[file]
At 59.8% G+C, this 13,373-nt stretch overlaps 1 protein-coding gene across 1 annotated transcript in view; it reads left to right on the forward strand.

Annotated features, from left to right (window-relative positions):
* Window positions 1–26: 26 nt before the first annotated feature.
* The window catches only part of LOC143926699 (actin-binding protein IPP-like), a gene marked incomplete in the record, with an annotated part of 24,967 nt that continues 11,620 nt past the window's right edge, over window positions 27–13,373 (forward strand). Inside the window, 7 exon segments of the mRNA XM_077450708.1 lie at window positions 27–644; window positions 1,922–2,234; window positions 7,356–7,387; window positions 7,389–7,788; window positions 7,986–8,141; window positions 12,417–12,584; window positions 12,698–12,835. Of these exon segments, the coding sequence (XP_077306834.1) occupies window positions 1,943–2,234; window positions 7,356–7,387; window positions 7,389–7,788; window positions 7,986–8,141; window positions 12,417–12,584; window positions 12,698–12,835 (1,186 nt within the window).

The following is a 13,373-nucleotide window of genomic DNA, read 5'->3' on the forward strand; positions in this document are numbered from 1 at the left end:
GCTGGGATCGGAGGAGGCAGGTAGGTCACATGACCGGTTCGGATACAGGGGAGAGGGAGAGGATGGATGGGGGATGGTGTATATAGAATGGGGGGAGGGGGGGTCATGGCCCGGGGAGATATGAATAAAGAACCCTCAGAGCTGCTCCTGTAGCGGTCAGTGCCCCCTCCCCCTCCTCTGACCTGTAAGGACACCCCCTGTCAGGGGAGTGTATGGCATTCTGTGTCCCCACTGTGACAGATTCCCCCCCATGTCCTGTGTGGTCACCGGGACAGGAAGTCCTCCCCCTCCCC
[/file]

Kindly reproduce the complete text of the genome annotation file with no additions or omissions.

At 59.8% G+C, this 13,373-nt stretch overlaps 1 protein-coding gene across 1 annotated transcript in view; it reads left to right on the forward strand.

Annotated features, from left to right (window-relative positions):
* Window positions 1–26: 26 nt before the first annotated feature.
* The window catches only part of LOC143926699 (actin-binding protein IPP-like), a gene marked incomplete in the record, with an annotated part of 24,967 nt that continues 11,620 nt past the window's right edge, over window positions 27–13,373 (forward strand). Inside the window, 7 exon segments of the mRNA XM_077450708.1 lie at window positions 27–644; window positions 1,922–2,234; window positions 7,356–7,387; window positions 7,389–7,788; window positions 7,986–8,141; window positions 12,417–12,584; window positions 12,698–12,835. Of these exon segments, the coding sequence (XP_077306834.1) occupies window positions 1,943–2,234; window positions 7,356–7,387; window positions 7,389–7,788; window positions 7,986–8,141; window positions 12,417–12,584; window positions 12,698–12,835 (1,186 nt within the window).

The following is a 13,373-nucleotide window of genomic DNA, read 5'->3' on the forward strand; positions in this document are numbered from 1 at the left end:
GCTGGGATCGGAGGAGGCAGGTAGGTCACATGACCGGTTCGGATACAGGGGAGAGGGAGAGGATGGATGGGGGATGGTGTATATAGAATGGGGGGAGGGGGGGTCATGGCCCGGGGAGATATGAATAAAGAACCCTCAGAGCTGCTCCTGTAGCGGTCAGTGCCCCCTCCCCCTCCTCTGACCTGTAAGGACACCCCCTGTCAGGGGAGTGTATGGCATTCTGTGTCCCCACTGTGACAGATTCCCCCCCATGTCCTGTGTGGTCACCGGGACAGGAAGTCCTCCCCCTCCCC